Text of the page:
Writing good rubrics may be one of the most important things you can do for your students and to improve your teaching. Creating the rubric clarifies your thinking about what you consider essential for your students to know and be able to do. For example, faculty in workshops often list "improving critical thinking skills" as an important course goal, but they do not explicitly explain, discuss, or practice what they mean by "critical thinking" in their particular course. Writing a rubric that operationally defines critical thinking helps faculty restructure their teaching to focus more directly on this sophisticated aspect of learning.
Eder's site contains a good example of a rubric for assessment and evaluation of student writing. Listed are aspects he uses in grading such as "uses disciplinary facts correctly" and "provides adequate supporting arguments with reasons, evidence, and examples". These are ranked from excellent to poor. I prefer to develop my own rubrics and I often do this with students because they become much more invested in the goals as a result. Some of these class discussions about good and poor development of arguments, data description, and the like have been invaluable to my students' understanding of these higher level skills.
Action research is a type of formative investigative evaluation done by teachers on their own classes and institutions. According to Elliot (1991) action research is "the study of a social situation with a view to improving the quality of action within it". Essential aspects of this research are that it is reflective, useful, focused on pragmatic issues or questions (that you can do something about), and structured. Action research has stimulated K-12 teachers in particular to professionalize and communicate their reform efforts and has empowered them to change situations in their classrooms and schools.
Action research could also be a powerful tool for college science teachers, but very few do it. Again, components of this research are quite familiar to scientists — focusing and shaping an issue or question plus collecting and reflecting on data. What I have found most foreign about this type of evaluation is that is that the data include fuzzy, qualitative information such as student behavior or interviews. What I have most appreciated is the potential immediate utility of the findings.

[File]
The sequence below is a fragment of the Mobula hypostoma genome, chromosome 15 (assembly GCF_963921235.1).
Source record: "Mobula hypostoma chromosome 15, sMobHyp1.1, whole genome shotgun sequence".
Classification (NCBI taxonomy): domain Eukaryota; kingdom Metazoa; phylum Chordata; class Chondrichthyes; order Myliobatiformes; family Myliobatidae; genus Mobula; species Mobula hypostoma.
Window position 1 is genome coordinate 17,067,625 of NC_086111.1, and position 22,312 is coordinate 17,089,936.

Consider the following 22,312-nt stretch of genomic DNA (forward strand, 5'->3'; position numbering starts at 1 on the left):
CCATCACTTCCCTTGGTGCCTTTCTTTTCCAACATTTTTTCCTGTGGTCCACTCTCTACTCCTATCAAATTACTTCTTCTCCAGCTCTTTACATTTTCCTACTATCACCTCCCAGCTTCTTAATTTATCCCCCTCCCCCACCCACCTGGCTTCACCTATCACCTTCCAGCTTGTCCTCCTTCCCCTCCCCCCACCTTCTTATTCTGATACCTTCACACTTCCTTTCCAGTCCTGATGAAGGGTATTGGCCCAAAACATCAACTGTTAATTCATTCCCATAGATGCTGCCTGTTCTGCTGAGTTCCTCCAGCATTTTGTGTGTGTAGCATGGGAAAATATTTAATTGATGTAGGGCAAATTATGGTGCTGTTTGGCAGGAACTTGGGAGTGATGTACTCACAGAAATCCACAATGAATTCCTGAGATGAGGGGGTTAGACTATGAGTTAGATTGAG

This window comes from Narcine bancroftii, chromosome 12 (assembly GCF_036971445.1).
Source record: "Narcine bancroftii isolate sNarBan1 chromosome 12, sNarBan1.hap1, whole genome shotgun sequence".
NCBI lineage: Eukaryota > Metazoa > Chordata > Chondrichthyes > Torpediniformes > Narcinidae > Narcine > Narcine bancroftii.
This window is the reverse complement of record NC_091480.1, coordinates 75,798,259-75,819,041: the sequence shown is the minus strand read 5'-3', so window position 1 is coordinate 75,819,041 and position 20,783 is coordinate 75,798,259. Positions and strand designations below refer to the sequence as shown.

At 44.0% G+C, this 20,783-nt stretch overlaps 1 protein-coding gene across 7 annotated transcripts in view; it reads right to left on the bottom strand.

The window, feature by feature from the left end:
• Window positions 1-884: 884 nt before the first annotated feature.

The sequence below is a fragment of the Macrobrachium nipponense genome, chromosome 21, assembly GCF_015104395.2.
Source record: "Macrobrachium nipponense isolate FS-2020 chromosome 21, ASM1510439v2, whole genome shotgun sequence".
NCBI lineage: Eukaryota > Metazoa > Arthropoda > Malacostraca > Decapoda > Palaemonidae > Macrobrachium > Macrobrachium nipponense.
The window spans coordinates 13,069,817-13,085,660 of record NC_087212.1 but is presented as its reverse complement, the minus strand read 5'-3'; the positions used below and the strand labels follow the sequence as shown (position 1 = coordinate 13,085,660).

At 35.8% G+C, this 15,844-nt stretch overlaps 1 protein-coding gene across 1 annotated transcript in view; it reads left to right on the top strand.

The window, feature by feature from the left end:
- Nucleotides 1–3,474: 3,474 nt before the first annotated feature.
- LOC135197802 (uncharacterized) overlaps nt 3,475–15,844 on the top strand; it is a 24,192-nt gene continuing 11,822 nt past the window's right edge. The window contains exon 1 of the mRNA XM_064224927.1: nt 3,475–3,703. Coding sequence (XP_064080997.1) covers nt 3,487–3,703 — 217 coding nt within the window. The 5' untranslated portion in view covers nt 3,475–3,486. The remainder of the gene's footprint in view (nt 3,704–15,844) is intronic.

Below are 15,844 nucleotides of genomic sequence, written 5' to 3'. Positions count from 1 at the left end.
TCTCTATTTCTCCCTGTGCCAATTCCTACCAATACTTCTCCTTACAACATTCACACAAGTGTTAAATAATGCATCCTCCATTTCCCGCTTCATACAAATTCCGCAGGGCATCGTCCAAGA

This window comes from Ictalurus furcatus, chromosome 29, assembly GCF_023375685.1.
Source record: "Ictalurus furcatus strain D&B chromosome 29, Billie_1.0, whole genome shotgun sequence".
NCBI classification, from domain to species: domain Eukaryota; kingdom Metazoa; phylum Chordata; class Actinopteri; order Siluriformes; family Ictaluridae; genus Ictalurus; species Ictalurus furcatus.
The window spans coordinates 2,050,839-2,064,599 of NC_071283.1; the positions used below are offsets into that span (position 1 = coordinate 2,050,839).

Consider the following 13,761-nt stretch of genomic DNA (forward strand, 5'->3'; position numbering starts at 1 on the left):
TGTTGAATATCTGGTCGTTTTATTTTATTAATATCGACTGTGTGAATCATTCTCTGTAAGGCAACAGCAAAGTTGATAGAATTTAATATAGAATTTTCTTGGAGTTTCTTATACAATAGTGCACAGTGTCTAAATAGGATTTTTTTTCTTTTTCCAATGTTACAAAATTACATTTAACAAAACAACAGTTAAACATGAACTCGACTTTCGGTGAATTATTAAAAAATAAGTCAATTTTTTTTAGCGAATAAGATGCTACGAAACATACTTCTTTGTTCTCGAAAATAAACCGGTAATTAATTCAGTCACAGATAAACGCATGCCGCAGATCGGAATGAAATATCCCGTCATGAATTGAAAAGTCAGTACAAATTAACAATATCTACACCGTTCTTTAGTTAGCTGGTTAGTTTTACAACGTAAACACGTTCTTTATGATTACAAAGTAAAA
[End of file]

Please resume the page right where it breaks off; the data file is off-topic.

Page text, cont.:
As an example from my own teaching, I was especially interested to know whether students in a freshman ecology course recognized the importance of a goal we discussed numerous times over the semester. The objective was for the students to recognize that science is a reiterative process and that messy or unexpected data are not "wrong". To evaluate my student's appreciation of this goal, I asked them to write self evaluations that focused on objectives for the course, and I looked for wording that would indicate their maturity about this aspect process of science.
About half of the students wrote things like "I did learn a valuable lesson that even mistakes made in research are useful..." and "Our experiment ... didn't really work as we wanted it to, but I learned a lot about setting up an experiment, looking for all the variables, and identifying problems". While I was pleased with these comments, I was surprised that more students did not make them. This finding has forced me to think more carefully about how I discuss this aspect of science in the class. Although I thought I was quite explicit, perhaps I was not.